victimize someone, simply based on the color of their skin, that is a hate crime. we could see federal charges here if, in fact, the prosecutors agree that they heard the same thing you did on that tape. >> let's look at the website. this is a website of the neighborhood watch and it says, this is not vigilante police, it's a neighborhood watch. alex, what kinds of force are citizen police supposed to use before -- when apprehending someone or checking on someone, can they use a firearm? >> well, citizens, whether they're citizens police or just a citizen period, should never use lethal force unless they are in immediate danger or they're protecting someone else from immediate danger. they're not held to the same standards as a police officer. which they used to teach the use of force continuum. now they've went to different case law that came out where you look at the totality of
circumstances. but he was not a police officer. he was a regular person who was asked to keep an eye on the neighborhood. and even -- a police officer is taught to meet force with the same amount but you go to the next step. if you're hitting me, i'm going to use my baton or pepper spray. i'm not going to shoot you. but as a citizen, you need to do what it takes to get you safely away from that. he's never authorized to use it, unless he's in immediate harm to protect himself. >> all right. alex, holly, stand by. thank you very much. next, we'll go live to florida to hear directly from members of the community under the national spotlight. they are watching and listening to this discussion and they're going to weigh in in just two minutes. ok, guys-- what's next ?
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welcome back to our special coverage, "trayvon martin killing" here on cnn newsroom. the sanford, florida community is in the national spotlight. not a comfortable place to be in, in a story like this one. we wanted to give people there a chance to share their thoughts about the trayvon martin case, in their own words. and george howell is standing by with people who live and work in sanford. george, what are they saying to you? >> reporter: what happened here in sanford touched a nerve in this community. in the country and around the world. right now, we have a group of people here, just a show of hands of how many people were at the rally a few days ago. so the majority of people.
and we were talking a few minutes ago, just watching the show, talking about the issues that stood out and if you would tell me, first of all, your name again. >> joseph. >> reporter: we were talking, what stood out to you in the show as we were watching? >> i think that, again, we need to make sure that we understand that the major issue is an investigation and an arrest. i think everyone within the community feels that there's probable cause for that and we need to maintain that focus. >> reporter: but the fact that george zimmerman walls nzimmerg arrested -- >> i think that's touched off the movement and that will continue until there is an arrest. we have to be careful about declaring open season on our children. you can't do that as a society. >> reporter: thank you. there was something in the show that really stuck with you. what was it. >> ken bentley. the biggest thing was the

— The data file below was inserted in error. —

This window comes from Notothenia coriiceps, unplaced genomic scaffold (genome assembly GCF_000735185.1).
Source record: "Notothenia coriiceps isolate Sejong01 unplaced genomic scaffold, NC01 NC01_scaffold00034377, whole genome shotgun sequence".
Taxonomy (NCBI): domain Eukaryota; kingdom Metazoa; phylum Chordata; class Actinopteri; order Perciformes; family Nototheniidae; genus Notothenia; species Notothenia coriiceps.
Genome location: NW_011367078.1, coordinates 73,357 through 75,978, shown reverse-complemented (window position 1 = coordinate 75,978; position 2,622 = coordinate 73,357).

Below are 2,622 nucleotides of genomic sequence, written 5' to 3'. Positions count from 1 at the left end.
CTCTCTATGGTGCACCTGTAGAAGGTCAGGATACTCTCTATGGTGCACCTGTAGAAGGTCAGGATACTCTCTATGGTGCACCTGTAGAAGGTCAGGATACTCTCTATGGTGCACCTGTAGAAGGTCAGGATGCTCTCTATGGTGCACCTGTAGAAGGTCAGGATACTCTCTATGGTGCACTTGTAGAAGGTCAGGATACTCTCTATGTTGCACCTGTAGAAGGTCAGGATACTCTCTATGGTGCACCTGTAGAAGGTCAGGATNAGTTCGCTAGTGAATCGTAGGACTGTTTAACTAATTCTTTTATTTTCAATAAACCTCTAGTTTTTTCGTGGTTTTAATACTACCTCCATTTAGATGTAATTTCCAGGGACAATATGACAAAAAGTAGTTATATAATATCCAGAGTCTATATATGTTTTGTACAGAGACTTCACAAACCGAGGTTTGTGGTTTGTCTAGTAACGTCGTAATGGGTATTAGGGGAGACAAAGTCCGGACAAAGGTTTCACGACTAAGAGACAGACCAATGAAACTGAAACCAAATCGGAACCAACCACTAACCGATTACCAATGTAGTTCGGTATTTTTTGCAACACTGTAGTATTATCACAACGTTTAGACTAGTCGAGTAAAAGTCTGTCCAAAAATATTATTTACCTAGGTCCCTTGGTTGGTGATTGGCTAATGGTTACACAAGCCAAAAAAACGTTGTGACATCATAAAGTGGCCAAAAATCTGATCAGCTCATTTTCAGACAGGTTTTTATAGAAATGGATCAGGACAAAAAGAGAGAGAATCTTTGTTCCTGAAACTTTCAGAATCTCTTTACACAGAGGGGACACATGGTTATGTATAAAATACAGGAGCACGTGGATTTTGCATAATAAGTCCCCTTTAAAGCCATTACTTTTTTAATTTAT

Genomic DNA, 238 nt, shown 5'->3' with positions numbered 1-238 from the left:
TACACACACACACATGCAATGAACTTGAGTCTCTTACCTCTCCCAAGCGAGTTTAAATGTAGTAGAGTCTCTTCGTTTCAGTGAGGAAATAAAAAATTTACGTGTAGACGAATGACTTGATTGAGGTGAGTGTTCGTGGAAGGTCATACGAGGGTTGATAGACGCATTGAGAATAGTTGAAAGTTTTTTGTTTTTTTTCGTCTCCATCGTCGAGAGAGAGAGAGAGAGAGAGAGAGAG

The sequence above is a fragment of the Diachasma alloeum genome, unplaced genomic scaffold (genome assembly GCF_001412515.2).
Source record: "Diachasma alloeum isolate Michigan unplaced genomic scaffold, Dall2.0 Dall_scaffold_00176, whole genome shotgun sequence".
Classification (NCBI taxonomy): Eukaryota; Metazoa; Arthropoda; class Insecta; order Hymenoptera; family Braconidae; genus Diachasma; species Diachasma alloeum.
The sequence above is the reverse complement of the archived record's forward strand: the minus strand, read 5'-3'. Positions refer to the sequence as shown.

solidarity with everything. everybody came out to fight one thing, and that was the arrest of mr. zimmerman. and also mr. trayvon martin is the big screen name on this case, but there's been several african-american boys in this community that have been murdered and the residents feel that the police department has done nothing with the investigation. he's the major attraction on this screen tonight, but it's been four or five other african-american men in sanford that have been murdered and nobody has been arrested and nothing has been done. so people are under the impression that it's just status quo. it's a black man, a cold case and we won't talk about it next week. >> reporter: the police chief has stepped aside temporarily. just a show of hands, does that -- is that a good start, does that make sense for people? a show of hands for people that agree. >> there needs to be more. >> reporter: your thoughts? >> yeah. frankly, i'm not sure what temporary means.
i think that as we just heard the issue goes a little deeper than just a single case. the issue, you know, any time you get more than one, you're really speaking of something that can be considered a pattern, and a pattern, in order to break a pattern, you need to make some fundamental changes within the department and the community expects that. >> we also reached out to someone that would speak for george zimmerman but that person has not shown up at this point. but a lot of reaction of what happened here in sanford, don. >> can you ask george how many people think there is an issue with the police department, is there a race issue in their estimation? >> reporter: how many here in this group think there's a race issue with the sanford police department, a show of hands of people who think that is the case. thank you. clearly, the police department taking steps, the police chief has stepped aside, what happens next in the hands of the city manager at this point, as he